by Jake Christie

a story.

Wally opened the door on the third ring and came face to face with a real-life honest-to-goodness all-American Boy Scout. The apple-cheeked lad was holding a large cardboard case, about two feet by two feet, presenting it with both hands like a sheet cake.

“Can I help you?” said Wally. He looked up and down the hallway but couldn't see any parents, guardians, or scoutmasters. The hallway was empty except for the Boy Scout and a small potted plant that was similar in size and stature.

“Hi–,” stammered the boy, cutting himself off with a big intake of breath. “Would you–, like to help–, the Boy Scouts–, of America?”

Wally looked from the scout's wide eyes to his case. It was made of the cheap white cardboard that you could buy at the post office, mass-produced stuff with the cuts and folds already perforated. The scout was struggling to keep it even, and Wally could hear some items rolling around inside. “Are you selling cookies?” he asked. “I thought only Girl Scouts did that.”

“No–,” said the Boy Scout. “Not cookies. But the economy–, has forced us–, to adopt similar–, financing structures,” he finished, and let out a long breath that must have been relief. His script complete, he sealed his lips and smiled.

“What are you selling?” asked Wally.

The Boy Scout opened his case in Wally's direction to reveal an assortment of pill bottles and plastic baggies, filled with generic but effective-looking pills, plants, and fungi. Each item had a small sticker on it that looked like a merit badge: a beaver on a pill bottle; a bow-and-arrow on a cellophane wrapper; a blue jay on a bag of leaves. The top of the case hid everything below the Boy Scout's eyes.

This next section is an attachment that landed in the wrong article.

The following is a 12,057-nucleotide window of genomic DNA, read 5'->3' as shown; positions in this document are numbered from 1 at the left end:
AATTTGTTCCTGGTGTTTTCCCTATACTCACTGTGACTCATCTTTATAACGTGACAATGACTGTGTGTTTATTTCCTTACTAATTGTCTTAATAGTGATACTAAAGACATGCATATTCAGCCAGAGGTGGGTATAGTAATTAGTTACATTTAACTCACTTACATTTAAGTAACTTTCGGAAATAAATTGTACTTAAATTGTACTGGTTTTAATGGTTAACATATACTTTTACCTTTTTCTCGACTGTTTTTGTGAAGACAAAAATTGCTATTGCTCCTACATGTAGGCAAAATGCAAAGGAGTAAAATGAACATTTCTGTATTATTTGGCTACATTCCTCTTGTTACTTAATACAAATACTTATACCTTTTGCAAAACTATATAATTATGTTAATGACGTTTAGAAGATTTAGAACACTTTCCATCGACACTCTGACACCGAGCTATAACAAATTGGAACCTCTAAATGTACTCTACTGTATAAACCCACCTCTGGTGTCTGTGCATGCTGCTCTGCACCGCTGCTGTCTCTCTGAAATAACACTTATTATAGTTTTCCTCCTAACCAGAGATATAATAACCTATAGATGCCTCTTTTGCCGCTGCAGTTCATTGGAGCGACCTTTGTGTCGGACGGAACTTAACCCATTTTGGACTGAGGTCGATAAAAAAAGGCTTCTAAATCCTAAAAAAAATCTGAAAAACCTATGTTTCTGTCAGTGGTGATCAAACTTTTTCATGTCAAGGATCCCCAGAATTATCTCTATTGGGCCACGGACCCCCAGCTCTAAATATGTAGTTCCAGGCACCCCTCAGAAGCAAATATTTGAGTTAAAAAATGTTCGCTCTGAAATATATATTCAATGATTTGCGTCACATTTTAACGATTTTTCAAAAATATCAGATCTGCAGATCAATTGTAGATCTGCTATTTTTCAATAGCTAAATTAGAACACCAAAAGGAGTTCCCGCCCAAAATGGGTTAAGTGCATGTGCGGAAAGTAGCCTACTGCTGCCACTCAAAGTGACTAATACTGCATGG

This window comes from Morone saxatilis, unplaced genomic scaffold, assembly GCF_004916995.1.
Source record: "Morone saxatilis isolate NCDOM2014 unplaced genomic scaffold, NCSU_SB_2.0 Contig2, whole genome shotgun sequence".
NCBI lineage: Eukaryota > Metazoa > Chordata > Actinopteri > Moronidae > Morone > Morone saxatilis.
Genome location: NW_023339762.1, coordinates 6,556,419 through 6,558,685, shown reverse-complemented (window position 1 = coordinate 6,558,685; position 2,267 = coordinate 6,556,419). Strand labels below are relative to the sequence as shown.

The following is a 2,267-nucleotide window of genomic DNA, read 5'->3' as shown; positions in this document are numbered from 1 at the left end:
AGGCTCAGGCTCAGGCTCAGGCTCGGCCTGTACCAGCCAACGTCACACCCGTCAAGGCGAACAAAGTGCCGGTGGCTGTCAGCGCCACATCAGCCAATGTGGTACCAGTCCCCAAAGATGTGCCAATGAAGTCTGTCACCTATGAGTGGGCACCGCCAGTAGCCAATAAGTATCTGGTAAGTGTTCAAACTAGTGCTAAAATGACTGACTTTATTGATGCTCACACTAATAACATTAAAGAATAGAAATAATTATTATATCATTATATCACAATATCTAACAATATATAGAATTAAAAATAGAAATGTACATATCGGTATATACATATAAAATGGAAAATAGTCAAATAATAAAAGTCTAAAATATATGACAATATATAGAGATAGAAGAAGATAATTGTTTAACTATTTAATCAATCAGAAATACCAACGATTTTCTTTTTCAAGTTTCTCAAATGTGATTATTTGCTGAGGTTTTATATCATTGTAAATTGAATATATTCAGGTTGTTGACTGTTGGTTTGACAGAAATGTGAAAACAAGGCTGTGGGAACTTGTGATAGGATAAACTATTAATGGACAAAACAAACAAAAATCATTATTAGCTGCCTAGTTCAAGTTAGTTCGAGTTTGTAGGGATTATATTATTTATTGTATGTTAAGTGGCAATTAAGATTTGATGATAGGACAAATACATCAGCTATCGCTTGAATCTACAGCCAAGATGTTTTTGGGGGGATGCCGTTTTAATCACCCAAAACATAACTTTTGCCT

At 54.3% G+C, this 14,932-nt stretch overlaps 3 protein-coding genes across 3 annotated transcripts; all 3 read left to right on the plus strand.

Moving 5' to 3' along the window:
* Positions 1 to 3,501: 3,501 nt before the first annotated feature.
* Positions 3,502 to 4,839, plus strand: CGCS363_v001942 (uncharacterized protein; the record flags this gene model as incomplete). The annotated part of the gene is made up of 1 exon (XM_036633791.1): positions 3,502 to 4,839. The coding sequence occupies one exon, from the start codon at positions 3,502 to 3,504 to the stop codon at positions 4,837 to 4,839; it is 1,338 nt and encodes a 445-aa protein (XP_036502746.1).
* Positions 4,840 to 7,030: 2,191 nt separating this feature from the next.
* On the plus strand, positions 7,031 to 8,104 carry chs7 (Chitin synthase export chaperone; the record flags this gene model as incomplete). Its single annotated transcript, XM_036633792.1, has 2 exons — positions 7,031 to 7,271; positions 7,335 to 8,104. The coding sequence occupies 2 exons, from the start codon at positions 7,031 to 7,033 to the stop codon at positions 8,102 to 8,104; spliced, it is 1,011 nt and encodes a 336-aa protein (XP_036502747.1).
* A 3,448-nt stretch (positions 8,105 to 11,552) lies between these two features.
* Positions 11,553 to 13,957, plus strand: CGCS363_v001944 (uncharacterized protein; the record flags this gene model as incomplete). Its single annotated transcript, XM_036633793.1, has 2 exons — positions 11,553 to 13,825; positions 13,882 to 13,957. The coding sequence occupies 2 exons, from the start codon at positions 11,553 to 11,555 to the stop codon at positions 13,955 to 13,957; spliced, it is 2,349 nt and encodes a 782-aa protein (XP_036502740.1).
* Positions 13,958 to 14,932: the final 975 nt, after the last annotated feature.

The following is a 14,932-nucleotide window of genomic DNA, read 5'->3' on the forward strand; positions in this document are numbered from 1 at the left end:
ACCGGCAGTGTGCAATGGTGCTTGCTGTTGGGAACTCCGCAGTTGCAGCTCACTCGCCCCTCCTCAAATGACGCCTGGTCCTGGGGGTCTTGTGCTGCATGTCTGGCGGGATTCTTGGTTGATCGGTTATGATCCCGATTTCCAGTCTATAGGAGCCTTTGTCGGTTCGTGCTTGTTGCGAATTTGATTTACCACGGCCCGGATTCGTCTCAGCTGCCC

“You're selling drugs?” said Wally. “The Boy Scouts are coming into low-rent bachelor housing to sell them drugs?”

“We prefer–, the term–, 'supplements awaiting FDA–, approval,'” he said, muffled by the case.

“Is this legal?” asked Wally.

“My scoutmaster–,”said the boy, “told me–, it's a–, gray area.” He closed the case abruptly. “But if you don't want to do business...” he started.

“Hold on,” said Wally, catching the bottom of the case with his finger. “I didn't say that.” He lifted the lid slightly to peek back inside. He wondered how much of the sales pitch was scripted, if this hard-sell act-now limited-time-only spiel was part of the new “financing structure” or he was just watching a budding salesman perfect his craft. The speech impediment could even be an affectation. At one time he wouldn't have trusted anybody more than a Boy Scout, but if they were expanding into homebrew narcotics and illicit drug trafficking he didn't know what he could trust anymore.

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